Which is the greater tragedy? Killing an animal (accidentally, let’s stipulate) with your car, or bringing one to football game? If you agree with PETA, the real horror is the animal mascot.
They say that politics makes for strange bedfellows.
Especially partisan politics, such as the brand of take-no-prisoners preaching practiced by our friends at People for the Ethical Treatment of Animals.
If you were to ask a PETA person, “Is it okay to eat meat?” after they stopped screaming, you’d hear the equivalent of how an Inuit native answers the question, “What’s that stuff falling from the sky?”
In other words, 35 different ways to say NO!!”
Turns out there’s one exception, however: If the meat you’re planning to eat came from an animal that you hit with your car or truck, you’re good to go — although the animal you just ran over … not so much.
The world’s premier meat-hating organization adopted such an unexpected stance because on New Year’s Day, a law took effect in Oregon that legalized the consumption of meat from roadkill. Drivers who run over game animals in the state can now “harvest” them for food.
In the wake of that development, PETA issued a statement that deserves to be enshrined in the Hall of Fame of Backhanded Compliments:
“Eating roadkill is healthier for the consumer than meat laden with antibiotics, hormones and growth stimulants, as most meat is today.”
Honestly, that statement reads like it was written by some vegetarian intern tasked with sounding tough in response to a law about which PETA’s honchos could care less.
Talk about mailing it in.
Animal vs. animal
Hard to figure out why the Meat Is Murder people would issue such a bland talking point about one of the greatest horrors on Earth — the consumption of anything edible that came from an animal — until you recognize that on the very same day that Oregon’s legislation was going into effect, a much bigger, far greater atrocity was taking place some 2,500 miles away from the Beaver State.
While Oregon drivers were busy swerving into any deer or elk that might venture onto the highway, a true tragedy was unfolding inside the Mercedes-Benz Superdome in New Orleans.
That’s because while the football teams representing the University of Texas and the University of Georgia were getting set to battle it out in the 2019 Allstate Sugar Bowl, behind the scenes an animal was being horribly traumatized, an event that fires up PETA people with a passion a football fanatic can only dream about.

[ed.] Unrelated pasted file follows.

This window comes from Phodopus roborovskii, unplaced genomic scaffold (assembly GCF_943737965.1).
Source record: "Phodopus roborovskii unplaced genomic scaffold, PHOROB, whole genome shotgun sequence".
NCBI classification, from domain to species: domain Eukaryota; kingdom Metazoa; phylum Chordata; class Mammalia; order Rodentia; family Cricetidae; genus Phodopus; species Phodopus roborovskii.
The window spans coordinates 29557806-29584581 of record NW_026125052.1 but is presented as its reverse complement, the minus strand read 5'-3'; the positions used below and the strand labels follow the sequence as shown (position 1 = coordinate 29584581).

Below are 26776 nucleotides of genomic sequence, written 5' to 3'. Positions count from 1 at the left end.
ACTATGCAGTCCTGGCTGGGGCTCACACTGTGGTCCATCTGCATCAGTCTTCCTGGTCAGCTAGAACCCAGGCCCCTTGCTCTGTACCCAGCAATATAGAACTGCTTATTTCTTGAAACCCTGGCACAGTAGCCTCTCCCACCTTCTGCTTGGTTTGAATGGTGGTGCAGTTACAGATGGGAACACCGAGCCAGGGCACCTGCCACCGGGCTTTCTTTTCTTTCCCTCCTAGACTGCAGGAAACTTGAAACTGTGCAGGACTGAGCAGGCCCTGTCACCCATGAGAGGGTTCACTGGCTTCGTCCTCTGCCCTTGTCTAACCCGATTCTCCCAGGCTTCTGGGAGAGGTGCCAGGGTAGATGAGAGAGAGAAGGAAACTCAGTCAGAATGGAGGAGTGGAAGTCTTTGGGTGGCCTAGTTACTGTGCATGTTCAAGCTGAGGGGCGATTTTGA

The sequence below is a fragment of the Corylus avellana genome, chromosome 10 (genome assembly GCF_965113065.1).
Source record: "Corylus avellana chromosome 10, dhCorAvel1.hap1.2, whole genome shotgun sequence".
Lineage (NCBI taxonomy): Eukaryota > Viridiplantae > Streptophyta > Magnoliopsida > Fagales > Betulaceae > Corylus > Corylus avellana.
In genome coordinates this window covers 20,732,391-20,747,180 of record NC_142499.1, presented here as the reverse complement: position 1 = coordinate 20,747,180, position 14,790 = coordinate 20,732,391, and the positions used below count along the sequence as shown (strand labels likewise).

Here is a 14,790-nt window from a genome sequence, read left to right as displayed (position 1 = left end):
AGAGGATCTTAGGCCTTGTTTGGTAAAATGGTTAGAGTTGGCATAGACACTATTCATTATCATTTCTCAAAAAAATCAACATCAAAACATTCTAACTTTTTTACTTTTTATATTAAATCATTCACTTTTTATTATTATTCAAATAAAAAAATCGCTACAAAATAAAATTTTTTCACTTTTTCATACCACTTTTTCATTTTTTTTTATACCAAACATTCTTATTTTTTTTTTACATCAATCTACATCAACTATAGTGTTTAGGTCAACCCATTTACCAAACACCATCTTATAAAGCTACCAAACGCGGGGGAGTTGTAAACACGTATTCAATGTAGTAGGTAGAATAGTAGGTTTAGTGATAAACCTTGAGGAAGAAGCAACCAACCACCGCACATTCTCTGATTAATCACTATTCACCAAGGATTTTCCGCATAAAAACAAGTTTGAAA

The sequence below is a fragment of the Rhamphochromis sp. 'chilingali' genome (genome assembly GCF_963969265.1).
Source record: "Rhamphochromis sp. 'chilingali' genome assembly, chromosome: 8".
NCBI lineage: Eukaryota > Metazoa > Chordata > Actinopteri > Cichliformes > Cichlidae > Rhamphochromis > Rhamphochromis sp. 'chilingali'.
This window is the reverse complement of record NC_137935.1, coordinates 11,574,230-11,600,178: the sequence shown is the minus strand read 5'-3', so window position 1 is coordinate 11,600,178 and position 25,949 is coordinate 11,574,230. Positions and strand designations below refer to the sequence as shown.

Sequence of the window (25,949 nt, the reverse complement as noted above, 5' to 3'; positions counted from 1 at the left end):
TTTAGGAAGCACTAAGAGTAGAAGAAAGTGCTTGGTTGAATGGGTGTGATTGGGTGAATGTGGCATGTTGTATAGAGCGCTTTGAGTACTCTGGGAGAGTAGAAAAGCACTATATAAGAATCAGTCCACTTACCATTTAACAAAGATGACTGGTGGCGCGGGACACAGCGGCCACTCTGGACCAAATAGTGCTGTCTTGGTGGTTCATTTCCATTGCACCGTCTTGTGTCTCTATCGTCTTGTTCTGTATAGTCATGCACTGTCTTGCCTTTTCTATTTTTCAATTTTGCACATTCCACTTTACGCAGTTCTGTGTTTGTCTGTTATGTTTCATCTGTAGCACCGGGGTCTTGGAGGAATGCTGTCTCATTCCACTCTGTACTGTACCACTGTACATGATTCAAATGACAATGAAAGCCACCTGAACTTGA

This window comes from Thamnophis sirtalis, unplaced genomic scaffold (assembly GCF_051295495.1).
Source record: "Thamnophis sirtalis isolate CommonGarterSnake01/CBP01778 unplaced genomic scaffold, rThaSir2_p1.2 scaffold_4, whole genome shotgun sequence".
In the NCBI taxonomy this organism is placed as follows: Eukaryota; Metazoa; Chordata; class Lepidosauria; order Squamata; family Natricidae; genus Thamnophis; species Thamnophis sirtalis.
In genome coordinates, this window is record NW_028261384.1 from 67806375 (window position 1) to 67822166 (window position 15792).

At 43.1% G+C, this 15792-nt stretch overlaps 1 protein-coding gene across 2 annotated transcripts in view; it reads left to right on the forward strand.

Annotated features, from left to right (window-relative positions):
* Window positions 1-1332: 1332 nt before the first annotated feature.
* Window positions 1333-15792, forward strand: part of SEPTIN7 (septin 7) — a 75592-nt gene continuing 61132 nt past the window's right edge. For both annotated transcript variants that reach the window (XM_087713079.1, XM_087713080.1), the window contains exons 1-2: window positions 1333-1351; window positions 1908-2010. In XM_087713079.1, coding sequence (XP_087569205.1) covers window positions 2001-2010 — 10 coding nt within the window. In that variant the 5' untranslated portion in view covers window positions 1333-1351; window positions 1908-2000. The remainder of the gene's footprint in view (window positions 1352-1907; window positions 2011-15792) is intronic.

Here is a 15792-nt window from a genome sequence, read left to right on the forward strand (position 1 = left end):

Before the teams took the field, representatives from both universities arranged a “meeting” between the two school’s mascots, Bevo, the full-grown Texas longhorn steer, and Uga, the pugnacious English Bulldog. Only the encounter quickly went from a meet-and-greet to a one-sided beatdown that ironically paralleled the action that subsequently took place in the football game.
Turns out that whether we’re talking college football players or college football mascots, size matters.
As USA Today reported, “In a somewhat scary moment on the sidelines of the Superdome before the contest, Texas mascot Bevo appeared to be angered by the presence of Uga. Bevo charged toward the bulldog, easily blowing through the metal barrier that separated the mascots.”
The newspaper noted that Uga and “several human bystanders” were able to scramble away from the steer, as Bevo’s handlers rushed to get him under control.
In the two-and-a-half hours of football that followed, however, Georgia’s offensive squad was unable to scamper away from the Longhorn’s pressure, and their defense, while not (wisely) turning tail like Uga, nevertheless ended up metaphorically on the business end of those six-foot horns as Texas posted a 28-21 upset of the 5th-ranked Bulldogs.
But for PETA, the tragedy wasn’t about one team’s bowl game hopes getting dashed, it was the horror of the universities having animal mascots in the first place.
The group quickly issued a statement — one not written by whatever intern was working (for free) over the holidays, by the way — saying that it is “indefensible to subject animals to the stress” of screaming fans in a packed stadium.
Yeah, because animals living their natural lives of peace and freedom in the forest or on the prairie are never subjected to any “stress” from predators intent on killing them.
“PETA is calling on the University of Texas and the University of Georgia to learn from this dangerous incident,” said Lisa Lange, the group’s senior vice president, “and retire their live-animal mascots, and stick to the talented costumed mascots who can lead cheers, react to the crowd, and pump up the team.”
Too bad PETA doesn’t take its own advice, since their idea of “talented mascots” is a parade of near-naked women either covered only with fake blood or a few fake leaves.
You know, to pump up the crowd in a way that steers and dogs just can’t manage.
The opinions in this commentary are those of Dan Murphy, a veteran journalist and commentator.